By Jonathan Agnew
BBC cricket correspondent, Chennai
Whatever England's best performance has been in this World Cup - and that is hard to gauge given their level of inconsistency - they were well below it in Chittagong and deserved to lose to a spirited Bangladesh.
They looked petulant and grumpy in the field, complaining about the ball being wet because of the dew, which does happen a lot out here.
The thing was the damp conditions had a positive effect, they made the ball grip and enabled England to take wickets.
But James Anderson looked haunted and drained. His eyes looked blank, as if he had nothing left to give.
I have been banging on about this for some time now and maybe one day the authorities might take note, but you cannot keep sending teams all over the world for months on end and expect them to play high-intensity cricket.
Frustrated Strauss still hopeful of qualification
Apart from four days at home they have been on the road for nearly six months now and they will have been listening to the same coaches and doing the same fielding drills for all this time - they are probably sick of the sight of each other!
You could tell by their attitude towards the end of this match, they were tetchy and looked as though they had had enough.
The question is whether Andy Flower and Andrew Strauss can lift them for one more huge slog up the hill?
It is easy to get up for the big games, against the best players, in front of big crowds, but against the lesser teams it is much harder to keep lifting yourself and almost inevitable it will not happen as you are drawing from the same well.
Look at Ian Bell, who made only five from 23 balls. He hasn't batted anything like the way we all know he can and looks so far removed from the stylish batsman we all enjoyed watching in the Ashes.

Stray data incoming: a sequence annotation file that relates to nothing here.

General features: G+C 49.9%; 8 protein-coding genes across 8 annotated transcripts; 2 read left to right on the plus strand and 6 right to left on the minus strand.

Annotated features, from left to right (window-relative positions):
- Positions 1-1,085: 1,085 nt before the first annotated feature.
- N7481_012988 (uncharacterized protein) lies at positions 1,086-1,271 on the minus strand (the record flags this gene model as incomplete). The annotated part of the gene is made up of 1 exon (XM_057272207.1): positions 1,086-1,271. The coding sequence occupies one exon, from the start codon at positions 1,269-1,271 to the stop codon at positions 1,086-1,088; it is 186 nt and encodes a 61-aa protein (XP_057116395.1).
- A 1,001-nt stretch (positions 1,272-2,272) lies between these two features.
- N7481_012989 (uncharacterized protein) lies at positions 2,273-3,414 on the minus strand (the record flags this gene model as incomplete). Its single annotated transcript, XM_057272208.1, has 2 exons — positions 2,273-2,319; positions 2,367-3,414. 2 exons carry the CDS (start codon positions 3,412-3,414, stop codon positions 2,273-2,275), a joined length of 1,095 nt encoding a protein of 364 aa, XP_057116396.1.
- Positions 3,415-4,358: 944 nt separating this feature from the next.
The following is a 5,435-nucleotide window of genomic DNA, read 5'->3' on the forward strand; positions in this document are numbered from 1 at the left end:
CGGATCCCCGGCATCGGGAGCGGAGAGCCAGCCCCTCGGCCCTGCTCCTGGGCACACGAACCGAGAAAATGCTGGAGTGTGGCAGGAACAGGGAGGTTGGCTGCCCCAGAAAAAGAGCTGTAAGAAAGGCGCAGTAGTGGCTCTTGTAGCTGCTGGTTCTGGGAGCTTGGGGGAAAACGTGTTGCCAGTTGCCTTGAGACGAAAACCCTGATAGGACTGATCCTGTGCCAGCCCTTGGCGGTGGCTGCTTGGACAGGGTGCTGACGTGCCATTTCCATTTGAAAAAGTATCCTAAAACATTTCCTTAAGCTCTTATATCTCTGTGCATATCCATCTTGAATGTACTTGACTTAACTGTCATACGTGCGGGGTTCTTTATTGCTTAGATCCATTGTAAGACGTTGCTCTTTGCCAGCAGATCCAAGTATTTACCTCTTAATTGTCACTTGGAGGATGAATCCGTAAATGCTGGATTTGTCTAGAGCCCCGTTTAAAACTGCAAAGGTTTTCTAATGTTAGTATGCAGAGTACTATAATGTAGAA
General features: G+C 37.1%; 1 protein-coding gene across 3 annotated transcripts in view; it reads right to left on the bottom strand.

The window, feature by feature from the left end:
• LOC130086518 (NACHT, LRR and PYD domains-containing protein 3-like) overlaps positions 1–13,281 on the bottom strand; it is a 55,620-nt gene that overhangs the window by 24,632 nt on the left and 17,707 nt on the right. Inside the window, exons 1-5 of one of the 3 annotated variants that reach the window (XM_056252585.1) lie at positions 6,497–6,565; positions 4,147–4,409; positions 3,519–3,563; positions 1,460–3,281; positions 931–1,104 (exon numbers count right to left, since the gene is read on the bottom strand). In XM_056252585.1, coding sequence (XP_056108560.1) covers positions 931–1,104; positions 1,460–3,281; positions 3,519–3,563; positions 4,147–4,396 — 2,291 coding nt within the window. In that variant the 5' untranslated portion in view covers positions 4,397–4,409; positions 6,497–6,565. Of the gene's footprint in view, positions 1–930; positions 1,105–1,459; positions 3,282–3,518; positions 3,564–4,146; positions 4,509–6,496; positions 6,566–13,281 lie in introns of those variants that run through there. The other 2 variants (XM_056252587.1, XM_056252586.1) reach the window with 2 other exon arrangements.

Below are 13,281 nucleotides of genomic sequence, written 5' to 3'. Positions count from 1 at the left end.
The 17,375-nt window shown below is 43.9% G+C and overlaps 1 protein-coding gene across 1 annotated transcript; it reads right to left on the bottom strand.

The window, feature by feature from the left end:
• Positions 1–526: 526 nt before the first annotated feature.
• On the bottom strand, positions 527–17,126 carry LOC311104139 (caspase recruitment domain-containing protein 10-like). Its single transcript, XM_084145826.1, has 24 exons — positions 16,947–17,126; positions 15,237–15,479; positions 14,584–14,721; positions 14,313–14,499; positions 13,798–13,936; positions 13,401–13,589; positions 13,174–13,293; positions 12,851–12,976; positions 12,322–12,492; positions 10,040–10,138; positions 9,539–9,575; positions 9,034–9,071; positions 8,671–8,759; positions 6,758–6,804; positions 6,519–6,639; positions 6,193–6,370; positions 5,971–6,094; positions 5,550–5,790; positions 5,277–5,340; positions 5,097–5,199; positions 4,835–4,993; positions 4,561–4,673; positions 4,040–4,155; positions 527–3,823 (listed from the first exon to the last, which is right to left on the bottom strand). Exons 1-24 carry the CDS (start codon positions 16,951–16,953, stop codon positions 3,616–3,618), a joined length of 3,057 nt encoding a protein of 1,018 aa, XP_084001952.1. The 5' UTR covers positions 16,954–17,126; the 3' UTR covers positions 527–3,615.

Now it is on to a crucial match against West Indies in Chennai on Thursday and you get the feeling West Indies have a decent performance around the corner with the way they play.
Darren Sammy has been a decent captain and Kemar Roach has bowled fast but England should go into the match as favourites having already played there and played on similarly lifeless pitches for a fortnight.
The Bangladesh fans celebrated their win in fine style
Dare England risk Anderson? To see him firing those wides down the leg side was very sad and so out of character. He looked so far removed from the man who led the attack so magnificently in the Ashes.
It would be a very brave call to leave him out of a must-win match though. It's easy to say from afar that he should be dropped after that performance (0-54 from nine overs) but who are you going to replace him with? Chris Tremlett, who has not played in the tournament?
I still think most people would want to see Anderson running in but he's going to have to find something from somewhere.
Ajmal Shahzad had a difficult start against Bangladesh but produced some really good balls. He's fresh you see, he hasn't been slogging around all over the place. He is a lively character, always nipping at your heels, he can bat as well and I like him.
I also quite liked Paul Collingwood at number seven because I don't see Michael Yardy playing a positive role. Yes he can bowl tidily but England want more than that from their spinners and Collingwood can bowl his cutters, he is still a capable batsman to provide depth lower down the order and he fields brilliantly.
Whatever England's shortcomings it was great to see the sheer delight on the faces of the Bangladesh supporters and the ground staff doing a lap of honour.
Everywhere you look here you see children playing cricket on dusty roads, just enjoying the game, and hopefully that is the legacy this World Cup will leave.
England errors aid shock Bangladesh win
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Jonathan Agnew was talking to BBC Sport's Jamie Lillywhite
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